Herald Journal, June 28, 2004
Winsted quilter keeps art of her homemade craft alive
By Heidi Stutelberg
The dying art of hand stitching quilts is alive and well in the home of Imelda Marshall of Winsted.
Her intricate stitches transform pieces of fabric into a treasure that can be passed down from generation to generation.
Whether she embellishes her quilts with embroidery, cross-stitching or ladies' handkerchiefs, Marshall’s quilts are extraordinary examples of hand stitched quilts.
Sixty-five years ago, Marshall first learned how to stitch quilts from her aunt.
Back then, women used flour and feed sacks for quilting, flannel for batting, and the quilts were backed with pillow tubing.
Marshall seriously took up stitching 18 years ago when she retired.
She deciding to take up quilting as a hobby. She took a few quilting classes at quilting shops and then worked with the Holy Trinity quilters for 10 years.
Her oldest quilt is 45 years old with the wedding band design.
It lasted through two children and has held together really well, needing only the binding replaced, which is the outside trim of the quilt, Marshall said.
Currently, Marshall is working on her fourth quilt for the year.
Sometimes, it may take a year to complete a quilt, though she often is working on more than one quilt at the same time.
She enjoys making heirloom quilts for her grandchildren.
They each receive one when they graduate from high school and when they get married.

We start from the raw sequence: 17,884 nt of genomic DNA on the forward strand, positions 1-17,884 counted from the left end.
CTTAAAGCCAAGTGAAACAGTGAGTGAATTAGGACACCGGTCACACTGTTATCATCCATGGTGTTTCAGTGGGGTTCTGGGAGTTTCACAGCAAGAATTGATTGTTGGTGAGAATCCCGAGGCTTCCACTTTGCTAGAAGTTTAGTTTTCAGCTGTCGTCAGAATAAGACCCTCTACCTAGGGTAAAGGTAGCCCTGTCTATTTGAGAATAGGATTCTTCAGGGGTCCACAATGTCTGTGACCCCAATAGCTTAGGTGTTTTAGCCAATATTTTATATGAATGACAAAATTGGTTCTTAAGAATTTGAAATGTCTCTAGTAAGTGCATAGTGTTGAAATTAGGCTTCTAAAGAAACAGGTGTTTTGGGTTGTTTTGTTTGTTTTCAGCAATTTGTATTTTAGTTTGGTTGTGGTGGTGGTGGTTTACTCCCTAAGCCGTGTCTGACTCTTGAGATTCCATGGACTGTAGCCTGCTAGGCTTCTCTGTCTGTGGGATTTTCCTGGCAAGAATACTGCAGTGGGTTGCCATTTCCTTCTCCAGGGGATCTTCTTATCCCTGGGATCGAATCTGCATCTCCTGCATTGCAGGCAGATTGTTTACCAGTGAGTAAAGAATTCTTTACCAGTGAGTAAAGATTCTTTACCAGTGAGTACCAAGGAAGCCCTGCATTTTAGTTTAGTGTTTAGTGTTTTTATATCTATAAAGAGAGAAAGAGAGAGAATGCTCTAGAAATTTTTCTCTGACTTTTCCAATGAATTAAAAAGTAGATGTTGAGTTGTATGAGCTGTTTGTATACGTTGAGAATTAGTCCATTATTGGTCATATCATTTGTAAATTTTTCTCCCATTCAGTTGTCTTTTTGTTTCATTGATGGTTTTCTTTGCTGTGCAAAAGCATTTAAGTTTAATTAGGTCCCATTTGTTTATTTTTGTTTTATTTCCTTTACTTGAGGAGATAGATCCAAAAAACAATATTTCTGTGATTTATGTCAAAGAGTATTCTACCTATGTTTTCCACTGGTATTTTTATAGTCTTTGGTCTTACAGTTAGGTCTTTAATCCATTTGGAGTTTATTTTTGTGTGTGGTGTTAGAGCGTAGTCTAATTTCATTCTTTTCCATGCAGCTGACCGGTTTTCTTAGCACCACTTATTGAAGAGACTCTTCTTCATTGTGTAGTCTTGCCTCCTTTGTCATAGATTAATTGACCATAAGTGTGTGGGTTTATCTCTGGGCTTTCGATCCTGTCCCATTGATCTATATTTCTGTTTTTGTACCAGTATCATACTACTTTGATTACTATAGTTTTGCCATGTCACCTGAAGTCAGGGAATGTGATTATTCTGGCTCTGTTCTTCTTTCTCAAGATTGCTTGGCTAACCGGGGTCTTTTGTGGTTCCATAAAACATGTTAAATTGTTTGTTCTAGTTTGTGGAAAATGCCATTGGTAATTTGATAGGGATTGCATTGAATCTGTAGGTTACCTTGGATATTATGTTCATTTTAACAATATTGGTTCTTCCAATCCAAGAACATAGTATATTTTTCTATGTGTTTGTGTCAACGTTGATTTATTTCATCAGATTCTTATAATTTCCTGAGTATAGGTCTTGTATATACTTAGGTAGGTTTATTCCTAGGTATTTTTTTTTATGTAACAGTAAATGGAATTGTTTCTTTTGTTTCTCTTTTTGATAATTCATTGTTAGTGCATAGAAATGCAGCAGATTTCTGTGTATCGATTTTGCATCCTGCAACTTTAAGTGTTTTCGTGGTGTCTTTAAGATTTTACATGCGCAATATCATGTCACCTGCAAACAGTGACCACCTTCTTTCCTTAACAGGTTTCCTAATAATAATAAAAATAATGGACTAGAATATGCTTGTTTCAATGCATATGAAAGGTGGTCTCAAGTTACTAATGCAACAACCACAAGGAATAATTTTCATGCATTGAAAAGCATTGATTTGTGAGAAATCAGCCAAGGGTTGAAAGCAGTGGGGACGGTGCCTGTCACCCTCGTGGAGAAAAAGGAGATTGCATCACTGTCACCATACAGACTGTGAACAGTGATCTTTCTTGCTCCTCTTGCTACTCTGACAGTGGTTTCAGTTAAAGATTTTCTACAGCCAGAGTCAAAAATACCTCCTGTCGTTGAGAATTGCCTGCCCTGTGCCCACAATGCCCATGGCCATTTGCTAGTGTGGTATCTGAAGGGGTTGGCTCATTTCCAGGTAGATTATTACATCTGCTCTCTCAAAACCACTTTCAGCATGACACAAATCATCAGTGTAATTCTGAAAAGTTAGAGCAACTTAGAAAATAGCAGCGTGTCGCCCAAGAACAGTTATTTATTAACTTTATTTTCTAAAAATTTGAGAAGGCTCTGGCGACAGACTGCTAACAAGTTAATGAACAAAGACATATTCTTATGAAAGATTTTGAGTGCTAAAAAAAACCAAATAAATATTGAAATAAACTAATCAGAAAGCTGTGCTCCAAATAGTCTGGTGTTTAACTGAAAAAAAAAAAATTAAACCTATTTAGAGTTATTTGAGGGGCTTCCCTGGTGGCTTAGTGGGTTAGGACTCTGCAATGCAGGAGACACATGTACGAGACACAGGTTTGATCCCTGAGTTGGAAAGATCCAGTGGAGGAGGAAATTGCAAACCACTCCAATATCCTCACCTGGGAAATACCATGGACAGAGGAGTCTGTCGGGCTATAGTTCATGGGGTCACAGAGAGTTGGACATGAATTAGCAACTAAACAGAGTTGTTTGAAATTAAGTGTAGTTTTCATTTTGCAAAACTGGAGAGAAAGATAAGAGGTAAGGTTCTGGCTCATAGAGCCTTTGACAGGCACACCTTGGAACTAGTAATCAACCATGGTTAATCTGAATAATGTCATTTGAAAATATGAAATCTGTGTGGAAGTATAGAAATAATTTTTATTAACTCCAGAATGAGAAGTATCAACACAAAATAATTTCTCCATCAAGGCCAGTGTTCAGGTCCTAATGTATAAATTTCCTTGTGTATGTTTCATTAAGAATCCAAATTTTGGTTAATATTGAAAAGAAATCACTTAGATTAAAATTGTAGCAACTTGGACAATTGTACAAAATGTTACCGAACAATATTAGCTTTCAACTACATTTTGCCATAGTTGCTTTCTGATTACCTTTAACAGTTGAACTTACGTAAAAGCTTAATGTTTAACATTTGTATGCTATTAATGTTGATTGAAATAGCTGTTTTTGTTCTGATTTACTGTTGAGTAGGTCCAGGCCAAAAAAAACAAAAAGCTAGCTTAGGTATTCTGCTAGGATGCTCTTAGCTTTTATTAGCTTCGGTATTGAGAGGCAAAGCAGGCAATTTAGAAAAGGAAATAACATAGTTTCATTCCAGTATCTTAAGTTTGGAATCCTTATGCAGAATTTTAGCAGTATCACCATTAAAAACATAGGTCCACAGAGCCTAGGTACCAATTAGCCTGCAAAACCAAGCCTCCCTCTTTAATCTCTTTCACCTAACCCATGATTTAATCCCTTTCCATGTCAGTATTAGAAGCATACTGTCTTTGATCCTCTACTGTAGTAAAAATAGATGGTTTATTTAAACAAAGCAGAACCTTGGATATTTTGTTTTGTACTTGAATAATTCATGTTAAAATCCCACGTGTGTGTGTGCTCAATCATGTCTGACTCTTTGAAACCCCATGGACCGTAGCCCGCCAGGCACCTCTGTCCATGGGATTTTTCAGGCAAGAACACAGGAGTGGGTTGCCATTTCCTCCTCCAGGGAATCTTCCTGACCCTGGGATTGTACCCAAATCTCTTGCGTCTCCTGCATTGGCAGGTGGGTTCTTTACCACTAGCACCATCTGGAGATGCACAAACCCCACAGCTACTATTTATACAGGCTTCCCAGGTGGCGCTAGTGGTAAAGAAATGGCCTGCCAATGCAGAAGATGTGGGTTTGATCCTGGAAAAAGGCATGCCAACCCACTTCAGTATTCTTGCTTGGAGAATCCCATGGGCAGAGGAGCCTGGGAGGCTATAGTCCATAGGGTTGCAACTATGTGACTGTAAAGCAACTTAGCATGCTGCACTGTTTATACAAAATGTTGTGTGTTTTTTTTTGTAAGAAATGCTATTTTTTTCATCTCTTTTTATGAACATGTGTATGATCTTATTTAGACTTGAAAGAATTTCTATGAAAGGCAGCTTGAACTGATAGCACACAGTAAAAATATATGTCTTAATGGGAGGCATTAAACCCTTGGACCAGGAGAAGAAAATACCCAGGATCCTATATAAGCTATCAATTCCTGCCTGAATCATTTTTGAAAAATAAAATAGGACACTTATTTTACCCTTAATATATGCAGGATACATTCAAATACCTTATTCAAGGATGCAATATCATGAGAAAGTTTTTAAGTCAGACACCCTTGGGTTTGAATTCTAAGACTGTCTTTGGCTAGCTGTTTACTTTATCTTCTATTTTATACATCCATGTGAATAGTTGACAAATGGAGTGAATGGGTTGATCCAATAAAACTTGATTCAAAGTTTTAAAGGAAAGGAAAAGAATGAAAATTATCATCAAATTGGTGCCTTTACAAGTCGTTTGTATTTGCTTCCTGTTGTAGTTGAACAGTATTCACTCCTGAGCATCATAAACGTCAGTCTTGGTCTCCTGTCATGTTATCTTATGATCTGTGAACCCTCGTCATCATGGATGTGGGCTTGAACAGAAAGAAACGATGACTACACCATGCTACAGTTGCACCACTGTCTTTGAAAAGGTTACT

She also custom designs quilts for clients.
Last year, Marshall finished a quilt for a client that was started 20 years ago.
She started embroidering 12 squares of baskets of flowers for a quilt, and has completed nine so far.
Marshall shared a few tips for the novice quilter using the stitching technique.
She recommended starting out small and purchasing less expensive fabrics at department stores.
When stitching, it’s also important to “rock the stitches,” using a rocking motion for even spacing between stitches and getting as many stitches as one can on the needle.
Marshall prefers fabrics with a polyester blend and uses polyester fill, for a fluffier look, which will bring out the quilt’s design.
Some quilters do use cotton fill, which results in a flatter appearance.
Quilters also need quilting frames, which can be bought for around $500 or they can be hand-made, as her late husband Donald, of 56 years, did for her, Marshall said.
Quilting can be a hobby for both husband and wife. Donald’s job was to cut and piece together the fabric. Marshall didn’t care to do the piecing and felt her husband, as well as other men, was more accurate in the cutting, as he used the ruler and fabric cutter.
She has recently taught her two daughters stitching and they have found it to be quite relaxing after a stressful day at work.
Marshall stated, “Generations aren’t passing it [stitching] down like they used to. Kids can learn from a kit. Children can start embroidering as young as 10 years old. Later on in life, they can say, ‘Look what I did when I was a child.’”
The craft of hand stitching quilts and other sewing activities can be quite fun and rewarding.
Hobbies like these are great stress reducers, can be shared with family members, and best of all, the finished project can make a wonderful treasure for a loved one, Marshall said.